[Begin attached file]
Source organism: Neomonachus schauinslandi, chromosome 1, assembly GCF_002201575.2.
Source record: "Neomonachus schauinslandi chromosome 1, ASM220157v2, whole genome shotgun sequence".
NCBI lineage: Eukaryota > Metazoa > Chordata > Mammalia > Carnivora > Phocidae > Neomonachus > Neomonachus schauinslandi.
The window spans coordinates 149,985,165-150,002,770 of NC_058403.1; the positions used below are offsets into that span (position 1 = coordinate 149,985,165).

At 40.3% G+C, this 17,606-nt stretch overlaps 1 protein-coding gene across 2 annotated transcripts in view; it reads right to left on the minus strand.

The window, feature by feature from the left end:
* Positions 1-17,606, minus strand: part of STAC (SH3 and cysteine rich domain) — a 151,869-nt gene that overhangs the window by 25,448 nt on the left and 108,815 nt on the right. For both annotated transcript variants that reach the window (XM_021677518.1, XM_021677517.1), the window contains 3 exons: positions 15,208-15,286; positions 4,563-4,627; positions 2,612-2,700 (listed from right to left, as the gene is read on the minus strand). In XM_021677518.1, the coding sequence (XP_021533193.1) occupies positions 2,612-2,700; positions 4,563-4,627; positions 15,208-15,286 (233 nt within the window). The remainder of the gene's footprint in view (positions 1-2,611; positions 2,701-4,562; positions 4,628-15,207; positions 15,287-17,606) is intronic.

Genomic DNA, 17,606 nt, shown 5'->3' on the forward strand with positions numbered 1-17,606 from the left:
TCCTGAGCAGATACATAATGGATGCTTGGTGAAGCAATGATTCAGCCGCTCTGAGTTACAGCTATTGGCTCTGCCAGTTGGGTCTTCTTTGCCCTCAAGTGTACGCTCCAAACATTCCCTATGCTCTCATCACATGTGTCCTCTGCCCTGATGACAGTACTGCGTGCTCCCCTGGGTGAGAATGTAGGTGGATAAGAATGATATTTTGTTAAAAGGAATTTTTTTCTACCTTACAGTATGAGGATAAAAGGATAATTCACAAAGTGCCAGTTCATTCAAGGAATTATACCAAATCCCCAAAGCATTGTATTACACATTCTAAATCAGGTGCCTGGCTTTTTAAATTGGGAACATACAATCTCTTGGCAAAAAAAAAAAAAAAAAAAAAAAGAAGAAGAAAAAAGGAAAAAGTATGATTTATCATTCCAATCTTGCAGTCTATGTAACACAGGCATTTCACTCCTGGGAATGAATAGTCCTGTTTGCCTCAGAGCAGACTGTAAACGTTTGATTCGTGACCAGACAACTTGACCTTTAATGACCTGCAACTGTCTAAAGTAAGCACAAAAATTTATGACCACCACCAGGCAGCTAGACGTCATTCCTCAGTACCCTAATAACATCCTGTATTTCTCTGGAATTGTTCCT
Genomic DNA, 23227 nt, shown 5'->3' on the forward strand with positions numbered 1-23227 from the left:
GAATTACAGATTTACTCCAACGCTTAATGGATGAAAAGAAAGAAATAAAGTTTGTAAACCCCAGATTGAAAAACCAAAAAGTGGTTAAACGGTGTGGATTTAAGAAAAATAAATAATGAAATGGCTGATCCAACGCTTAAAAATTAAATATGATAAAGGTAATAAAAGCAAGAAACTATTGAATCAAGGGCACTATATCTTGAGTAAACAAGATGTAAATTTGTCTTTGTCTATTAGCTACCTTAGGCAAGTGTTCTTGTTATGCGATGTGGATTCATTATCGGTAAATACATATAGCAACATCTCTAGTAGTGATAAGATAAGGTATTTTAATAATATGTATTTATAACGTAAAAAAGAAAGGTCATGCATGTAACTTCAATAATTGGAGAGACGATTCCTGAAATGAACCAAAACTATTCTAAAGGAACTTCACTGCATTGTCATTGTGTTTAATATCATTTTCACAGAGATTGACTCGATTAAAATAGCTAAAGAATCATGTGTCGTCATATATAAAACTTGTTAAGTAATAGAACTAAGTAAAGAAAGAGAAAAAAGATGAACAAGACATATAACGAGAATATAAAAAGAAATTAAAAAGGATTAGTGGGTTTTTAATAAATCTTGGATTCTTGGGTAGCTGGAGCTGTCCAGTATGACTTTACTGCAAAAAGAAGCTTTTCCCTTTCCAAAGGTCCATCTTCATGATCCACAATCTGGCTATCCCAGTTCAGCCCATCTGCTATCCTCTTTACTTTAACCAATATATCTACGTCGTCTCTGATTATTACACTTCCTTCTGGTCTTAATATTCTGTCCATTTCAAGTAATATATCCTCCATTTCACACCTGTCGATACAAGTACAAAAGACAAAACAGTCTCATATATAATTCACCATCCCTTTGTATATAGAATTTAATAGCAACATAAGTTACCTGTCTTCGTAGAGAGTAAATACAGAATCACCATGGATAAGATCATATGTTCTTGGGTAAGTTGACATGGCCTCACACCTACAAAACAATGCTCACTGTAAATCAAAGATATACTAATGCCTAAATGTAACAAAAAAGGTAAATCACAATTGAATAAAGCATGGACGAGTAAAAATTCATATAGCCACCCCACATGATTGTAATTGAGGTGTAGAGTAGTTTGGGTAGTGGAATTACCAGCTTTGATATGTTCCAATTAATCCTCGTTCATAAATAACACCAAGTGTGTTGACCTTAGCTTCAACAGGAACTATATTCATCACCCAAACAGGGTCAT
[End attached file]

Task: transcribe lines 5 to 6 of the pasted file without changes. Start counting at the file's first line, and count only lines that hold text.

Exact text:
At 40.3% G+C, this 17,606-nt stretch overlaps 1 protein-coding gene across 2 annotated transcripts in view; it reads right to left on the minus strand.

The window, feature by feature from the left end: